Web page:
Encyclical on Climate Change & Inequality by Pope Francis. Melville House Publishing, $14.95.
Certainly the most important book we’ll read in a long time, this encyclical is worth buying in printed form if you absorb only the introduction by Naomi Oreskes, professor of the history of science at Harvard University. The book is Pope Francis 101, laying out the thinking of this amazing leader who clearly intends to be part of all our international conversations as long as he holds that powerful position. As Oreskes says, “While it has been billed as an encyclical on the environment, the letter covers virtually every important topic in contemporary life.”
In Pope Francis’s words, “Today, however, we have to realize that a true ecological approach always becomes a social approach; it must integrate questions of justice in debates on the environment, so as to hear both the cry of the earth and the cry of the poor.” We wish his writings were different on population control, but that’s too much to expect even for this bold man so early in his papal career. — Anita Johnson
The Monopolists by Mary Pilon. Bloomsbury, $27.
I had to read The Monopolists. I love board games, I love nonfiction that tells a tale and New York Times reporter Mary Pilon is a Eugene native. What seems like a simple game put out by Parker Brothers turns out to have started as a critique of capitalism created by a feminist and played by Quakers and was later twisted, thanks to personal and corporate greed, into the game it is today. History buffs and those interested in progressive politics, as well as anyone who likes a good game, will enjoy it. — Camilla Mortensen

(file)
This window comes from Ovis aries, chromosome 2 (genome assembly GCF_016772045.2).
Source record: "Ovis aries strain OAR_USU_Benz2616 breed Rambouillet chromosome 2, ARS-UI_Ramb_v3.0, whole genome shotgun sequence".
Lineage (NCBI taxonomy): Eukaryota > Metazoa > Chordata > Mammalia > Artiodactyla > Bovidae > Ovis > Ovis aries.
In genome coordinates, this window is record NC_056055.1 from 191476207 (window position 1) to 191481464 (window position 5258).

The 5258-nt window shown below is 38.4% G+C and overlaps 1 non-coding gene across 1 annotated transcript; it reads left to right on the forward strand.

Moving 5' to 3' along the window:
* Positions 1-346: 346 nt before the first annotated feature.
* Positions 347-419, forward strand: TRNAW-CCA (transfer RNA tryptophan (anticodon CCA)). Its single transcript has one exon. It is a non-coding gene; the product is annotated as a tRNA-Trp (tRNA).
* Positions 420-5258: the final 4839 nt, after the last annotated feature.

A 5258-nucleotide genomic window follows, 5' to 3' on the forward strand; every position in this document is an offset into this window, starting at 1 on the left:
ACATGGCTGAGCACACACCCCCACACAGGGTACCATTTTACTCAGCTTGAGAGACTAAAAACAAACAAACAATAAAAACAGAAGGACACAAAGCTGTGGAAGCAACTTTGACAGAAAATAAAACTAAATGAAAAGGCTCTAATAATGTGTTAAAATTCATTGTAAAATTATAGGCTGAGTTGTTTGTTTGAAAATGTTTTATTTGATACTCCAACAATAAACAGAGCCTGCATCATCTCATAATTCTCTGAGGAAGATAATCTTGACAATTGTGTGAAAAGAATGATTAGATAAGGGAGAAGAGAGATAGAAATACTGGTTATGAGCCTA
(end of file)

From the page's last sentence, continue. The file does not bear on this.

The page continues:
The Last Love Song by Tracy Daugherty. St. Martin’s Press, $35.
Critics have praised Tracy Daugherty’s exhaustive Joan Didion biography, The Last Love Song, for being a brave and astute examination of one of America’s most guarded writers. Certainly they’re right to. Daugherty dug deep, tracing the origins of Didion’s morbid fatalism back to her pioneer grandparents. He links her Spartan prose style to her early love of Hemingway and her time editing for Vogue magazine.
Considering Didion declined to be interviewed for the book, the level of detail Daugherty packs in is sometimes astounding. The trouble is, the story drags under the weight of so much minutiae. At close to 600 pages, Love Song’s chronological tour through Didion’s life often slams on the breaks in order to exhibit mundane anecdotes and pointless details. For example, we learn what entrée teenage Didion ordered on a dinner date. Daugherty devotes paragraphs to the time Didion’s superiors at Vogue gently chided her for wearing a hat to work. He even reports Didion’s menses and yeast infections.
Inapt moments like these break the spell, leading the reader to wonder if his approach is too encyclopedic to stand any real chance of cracking the Didion Code. Daugherty says he’s “fashioning literary biography as cultural history as well as an individual’s story.” Which sounds great, but what can a yeast infection reveal about an era or individual? — Ben Ricker
M Train by Patti Smith. Knopf, $25.
Patti Smith tells you right up front that her latest book M Train is about nothing. She’s lying. Instead, M Train is a beautiful meditation on aging, loss, grief, a life spent interacting with art and literature and — just a little — about what Smith does in her free time (chiefly drinking coffee in cafes, watching mystery shows and writing in her journal.)